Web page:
in white-faced sakis
of the Guiana Shield
With the assistance of Dave Winkler from Cleveland Metroparks Zoo and Karen Vacco from Pittsburgh Zoo and Aquarium, I have been collecting fecal samples and digital images of the faces of six young saki males since 2000. Fecal samples are being analyzed for fecal testosterone levels and facial images are measured to calculate the area of the facial mask during development. The young male pictured above is about 8 months old.
Testosterone values are strongly correlated with age (rho = 0.59, p < 0.01, n = 106, two-tailed test). This is the case even in spite of considerable variation in testosterone values for males of all ages. Also, testosterone values are significantly different among males who are divided into four age categories (< 1 year of age, 1-2 years of age, 2-3 years of age and > 3 years of age) (one-way ANOVA, F = 20.7, p < 0.01, df = 3, n = 105), but a Bonferroni post hoc test on this group of males suggests that while males < 2 years of age are significantly different from males > 3 years, the males in the third age group are intermediate in testosterone values and not different from either younger or adult males. The sample size for the third category is considerably smaller than other categories and completion of the hormone assays will allow me to improve the sample size of the 2-3 year old males from both Pittsburgh and Cleveland.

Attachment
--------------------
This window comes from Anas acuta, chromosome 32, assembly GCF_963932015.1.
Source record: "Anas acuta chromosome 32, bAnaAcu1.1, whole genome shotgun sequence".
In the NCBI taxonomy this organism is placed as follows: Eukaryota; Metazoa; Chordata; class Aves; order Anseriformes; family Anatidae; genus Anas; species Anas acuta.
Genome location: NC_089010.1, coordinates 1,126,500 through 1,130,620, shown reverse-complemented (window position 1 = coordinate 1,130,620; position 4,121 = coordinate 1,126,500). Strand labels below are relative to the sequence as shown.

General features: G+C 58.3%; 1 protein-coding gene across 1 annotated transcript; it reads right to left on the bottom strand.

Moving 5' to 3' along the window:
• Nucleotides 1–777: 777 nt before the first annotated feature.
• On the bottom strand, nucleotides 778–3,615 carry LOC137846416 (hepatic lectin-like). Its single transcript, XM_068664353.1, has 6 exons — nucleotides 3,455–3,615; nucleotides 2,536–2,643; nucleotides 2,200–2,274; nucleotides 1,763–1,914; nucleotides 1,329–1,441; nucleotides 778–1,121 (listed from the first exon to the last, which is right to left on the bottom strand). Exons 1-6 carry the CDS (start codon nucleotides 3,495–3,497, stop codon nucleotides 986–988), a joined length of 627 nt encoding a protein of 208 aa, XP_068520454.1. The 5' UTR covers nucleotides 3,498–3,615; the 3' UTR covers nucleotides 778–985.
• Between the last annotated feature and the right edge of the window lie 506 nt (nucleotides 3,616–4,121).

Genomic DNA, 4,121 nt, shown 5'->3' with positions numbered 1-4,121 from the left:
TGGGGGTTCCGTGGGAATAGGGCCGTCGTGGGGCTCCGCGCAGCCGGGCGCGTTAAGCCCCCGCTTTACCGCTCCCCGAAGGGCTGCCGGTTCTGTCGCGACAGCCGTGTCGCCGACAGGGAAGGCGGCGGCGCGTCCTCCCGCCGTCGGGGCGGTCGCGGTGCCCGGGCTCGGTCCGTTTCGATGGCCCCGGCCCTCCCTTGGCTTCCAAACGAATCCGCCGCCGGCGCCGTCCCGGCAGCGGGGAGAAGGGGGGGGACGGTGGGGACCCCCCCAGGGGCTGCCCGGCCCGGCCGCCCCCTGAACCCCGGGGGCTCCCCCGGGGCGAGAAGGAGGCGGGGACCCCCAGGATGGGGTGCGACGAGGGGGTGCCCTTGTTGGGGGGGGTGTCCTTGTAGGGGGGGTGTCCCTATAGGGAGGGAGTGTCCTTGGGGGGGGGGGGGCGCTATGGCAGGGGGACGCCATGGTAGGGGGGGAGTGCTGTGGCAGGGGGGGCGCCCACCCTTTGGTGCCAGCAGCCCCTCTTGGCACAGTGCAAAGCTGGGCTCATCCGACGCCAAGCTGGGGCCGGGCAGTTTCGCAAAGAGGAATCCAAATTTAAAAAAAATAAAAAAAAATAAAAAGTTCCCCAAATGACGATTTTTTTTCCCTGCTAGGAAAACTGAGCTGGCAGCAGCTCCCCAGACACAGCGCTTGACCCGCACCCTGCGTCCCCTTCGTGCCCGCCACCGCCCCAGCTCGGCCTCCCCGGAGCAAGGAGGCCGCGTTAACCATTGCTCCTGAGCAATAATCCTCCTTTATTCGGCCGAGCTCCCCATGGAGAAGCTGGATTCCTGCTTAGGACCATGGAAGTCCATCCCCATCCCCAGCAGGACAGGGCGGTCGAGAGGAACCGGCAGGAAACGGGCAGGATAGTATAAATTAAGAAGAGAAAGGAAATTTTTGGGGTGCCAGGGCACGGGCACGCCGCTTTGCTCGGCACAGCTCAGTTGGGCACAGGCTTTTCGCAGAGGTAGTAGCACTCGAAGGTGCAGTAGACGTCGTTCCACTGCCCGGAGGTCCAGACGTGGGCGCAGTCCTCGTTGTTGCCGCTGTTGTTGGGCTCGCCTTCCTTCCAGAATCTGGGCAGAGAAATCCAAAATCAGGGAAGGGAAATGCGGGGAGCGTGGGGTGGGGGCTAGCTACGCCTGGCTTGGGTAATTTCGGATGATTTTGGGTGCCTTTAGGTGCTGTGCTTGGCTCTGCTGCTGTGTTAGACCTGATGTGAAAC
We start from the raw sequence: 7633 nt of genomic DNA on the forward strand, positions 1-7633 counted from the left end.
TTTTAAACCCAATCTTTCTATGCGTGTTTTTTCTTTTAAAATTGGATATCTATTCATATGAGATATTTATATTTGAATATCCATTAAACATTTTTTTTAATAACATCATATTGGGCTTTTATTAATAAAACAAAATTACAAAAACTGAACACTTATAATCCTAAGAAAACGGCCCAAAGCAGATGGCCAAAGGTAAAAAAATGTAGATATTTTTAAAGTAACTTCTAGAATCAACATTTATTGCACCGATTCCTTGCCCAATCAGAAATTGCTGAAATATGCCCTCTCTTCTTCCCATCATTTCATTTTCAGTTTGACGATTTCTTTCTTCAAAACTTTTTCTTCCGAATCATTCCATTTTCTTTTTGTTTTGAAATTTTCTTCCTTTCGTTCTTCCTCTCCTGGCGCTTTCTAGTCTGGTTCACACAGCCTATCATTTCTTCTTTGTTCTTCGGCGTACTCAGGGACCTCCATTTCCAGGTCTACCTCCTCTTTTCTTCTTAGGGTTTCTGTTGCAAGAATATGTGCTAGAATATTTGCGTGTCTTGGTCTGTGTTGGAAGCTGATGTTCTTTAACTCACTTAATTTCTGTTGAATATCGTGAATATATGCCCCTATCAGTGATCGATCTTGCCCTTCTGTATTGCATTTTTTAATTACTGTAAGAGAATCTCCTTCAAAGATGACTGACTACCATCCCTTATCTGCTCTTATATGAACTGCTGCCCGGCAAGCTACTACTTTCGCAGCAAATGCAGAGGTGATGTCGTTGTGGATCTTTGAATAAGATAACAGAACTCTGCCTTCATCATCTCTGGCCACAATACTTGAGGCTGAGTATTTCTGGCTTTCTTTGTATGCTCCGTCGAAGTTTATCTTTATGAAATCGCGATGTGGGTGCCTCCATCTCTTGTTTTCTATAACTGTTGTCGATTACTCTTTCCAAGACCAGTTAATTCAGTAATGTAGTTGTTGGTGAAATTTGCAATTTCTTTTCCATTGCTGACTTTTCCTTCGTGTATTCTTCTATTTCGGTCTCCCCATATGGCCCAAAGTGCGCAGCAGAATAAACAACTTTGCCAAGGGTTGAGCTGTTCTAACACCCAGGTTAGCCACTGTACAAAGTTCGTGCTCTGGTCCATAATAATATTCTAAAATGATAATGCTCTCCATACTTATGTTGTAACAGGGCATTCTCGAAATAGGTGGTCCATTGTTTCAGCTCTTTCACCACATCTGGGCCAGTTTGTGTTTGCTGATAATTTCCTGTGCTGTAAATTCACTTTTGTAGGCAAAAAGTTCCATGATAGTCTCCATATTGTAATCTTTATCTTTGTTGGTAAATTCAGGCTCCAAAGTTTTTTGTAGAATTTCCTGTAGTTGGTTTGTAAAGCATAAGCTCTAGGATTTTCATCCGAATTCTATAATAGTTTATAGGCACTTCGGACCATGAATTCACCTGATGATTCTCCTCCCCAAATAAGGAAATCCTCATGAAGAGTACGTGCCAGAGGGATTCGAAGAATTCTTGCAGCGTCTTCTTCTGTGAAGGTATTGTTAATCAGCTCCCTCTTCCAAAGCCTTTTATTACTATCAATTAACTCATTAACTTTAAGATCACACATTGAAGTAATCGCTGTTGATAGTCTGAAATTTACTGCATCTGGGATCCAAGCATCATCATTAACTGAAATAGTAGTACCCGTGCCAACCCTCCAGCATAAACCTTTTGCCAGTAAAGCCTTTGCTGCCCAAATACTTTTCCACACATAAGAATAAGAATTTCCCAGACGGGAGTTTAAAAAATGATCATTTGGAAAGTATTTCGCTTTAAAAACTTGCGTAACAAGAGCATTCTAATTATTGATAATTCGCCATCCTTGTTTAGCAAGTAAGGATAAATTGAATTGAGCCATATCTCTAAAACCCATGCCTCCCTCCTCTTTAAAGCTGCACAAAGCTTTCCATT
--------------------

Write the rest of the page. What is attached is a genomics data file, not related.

Digital images of male faces were used to measure the area of two facial features1) white hair on the face (“white mask”) and 2) black skin around the eyes (“bare face area”). These are inverse measurements since during development the white area of the facial mask increases, the black area around the eyes decreases. Infant sakis start with no white mask and the face appears hairless. Facial areas were digitized and area of the bare face and white mask were measured using public domain software, Image J. Both measurements were correlated with the male’s age, but the bare face measurement was a better fit statistically (r2 = 0.65, p < 0.01, n = 40) than the area of the white mask (r2 = 0.29, p < 0.01, n = 37) (Norconk, in prep). [Analyses were funded in part by the NSF SBE 98-07516 and KSU’s Research and Graduate Studies. The fecal samples were analyzed by Dr. Patricia Whitten at Emory University’s Laboratory of Reproductive Ecology and Environmental Toxicology.]